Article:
That was God’s invitation to Mary. (Let’s be clear, the impossible here is not the miraculous birth. The fact that Mary is a virgin is not the impossible idea. Would it be an easier to believe that Mary was to give birth to the Son of God, who would resurrect David’s throne and reign over Judah forever, if only she had had intimate relations with a man? Of course not!) The truly astonishing idea is that God would choose to become present in the world through a human being. Not an agent or servant of the divine will, but a human being who in himself would be God’s offspring. And that God would do so in a completely natural, human manner: conceived in a woman’s womb; where the fetus grows and matures until, nine months later, the Holy One comes forth as any human infant does. The fact that wonder of wonder, this child, fully human is fully manifesting the presence of god at the same time in human flesh – NOW THAT is what seems totally impossible!
But this is the God of the impossible! This is the God for whom nothing is impossible. Is it any more possible to actually imagine God tapping one little old Semitic man, Abraham, already nearly withered up and beyond the season of parenthood, for a special relationship with God, to begin a journey of faith which would lead to him becoming the father of a people, the Jews, through whom God would bless all the earth? Is it any more possible to imagine God truly caring enough about a Jewish peasant who walked the land teaching about God’s love and care for all people, especially those the world usually ignored, the poor, the widows and orphans, the outcasts, the sick, the prisoners, the blind and lame, so that God does not abandon him even when all his friends and followers do; even when his religion fails him; even when the state hammers him to death; but God affirms his life and his teaching and does not leave him to death?
And yet, as amazing as all that is, what is most amazing to me is that God would choose a young man who never quite felt at home with his family; who always felt like an outsider at home and at school; who never quite felt that he measured up or was really part of the group; who never desired the spotlight; who also knew too well his own weaknesses and his own rebelliousness. Yet God wanted that young man in seminary, and in the ministry, and God would work through him to build communities of acceptance and welcome where anyone and everyone can feel at home and be part of the group. I would never have chosen this life for myself and most of my friends from high school will tell you they were as shocked as I was that God tapped me for this life. But the truth is, as my life unfolded, and as I have been able to say “yes,” “Here am I, the servant of the Lord. Let is be with me according to your word” that is exactly what God has done. And I know that I have been in exactly the right place and that yes, God is the God of the impossible and God has invited me to join in achieving the impossible.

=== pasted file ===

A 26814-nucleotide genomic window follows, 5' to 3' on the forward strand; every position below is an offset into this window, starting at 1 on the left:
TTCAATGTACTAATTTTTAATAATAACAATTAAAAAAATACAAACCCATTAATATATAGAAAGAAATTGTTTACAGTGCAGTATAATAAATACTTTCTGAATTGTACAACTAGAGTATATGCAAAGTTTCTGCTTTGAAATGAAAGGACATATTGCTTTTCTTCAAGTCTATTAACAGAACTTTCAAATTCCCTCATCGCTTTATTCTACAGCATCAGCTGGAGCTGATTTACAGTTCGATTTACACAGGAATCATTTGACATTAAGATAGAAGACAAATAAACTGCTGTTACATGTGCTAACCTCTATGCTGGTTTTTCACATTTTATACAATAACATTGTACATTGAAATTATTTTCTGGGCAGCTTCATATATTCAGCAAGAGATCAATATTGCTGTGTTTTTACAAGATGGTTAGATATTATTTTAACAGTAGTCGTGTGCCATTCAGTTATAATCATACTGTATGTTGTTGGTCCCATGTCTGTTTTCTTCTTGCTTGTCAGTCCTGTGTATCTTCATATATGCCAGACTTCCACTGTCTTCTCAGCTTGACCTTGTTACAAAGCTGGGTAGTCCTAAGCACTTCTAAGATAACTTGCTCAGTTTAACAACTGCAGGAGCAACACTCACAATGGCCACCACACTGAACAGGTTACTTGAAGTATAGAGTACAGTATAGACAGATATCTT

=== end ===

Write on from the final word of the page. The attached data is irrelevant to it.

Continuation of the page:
Deciding to say “yes” to God’s call in one’s life is never easy. It was not easy for Mary, and it carried great risk for her. It always carries great rick for us, too. It always seems impossible. Whether that call is to become more politically engaged in order to stand up for justice on behalf of the poor, or children, or the elderly, or children of immigrants in this country without papers, or for Muslims, or Mexicans, or Haitians, or other marginalized persons in our society. Whether that call is to not give in to despair but to hold onto hope that God’s Spirit is still at work and that evil will not triumph or overwhelm. Whether that call is to take that less demanding job, or let that promotion go, in order to have more time to devote to raising and caring for your children. Whether that call is to continue living in faith, even as the years lengthen and your purpose for living grows more difficult to understand. Whether that call is to say yes when the Nominating Committee suggests that they, after prayer, feel God is inviting you to serve the Church in a particular way. In so many ways through the years God’s call comes to us, over and over again. So often, the calls seems impossible to us. When confronted in this way let us remember though, the young woman, once visited by an angel, who was called to embrace the most mysterious and impossible of truths about God’s plan for her life. With Mary, let us respond: “Here am I, the servant of the Lord; let it be with me according to your word.” After all, our God is the God of the impossible and God wants us to join God in the impossible.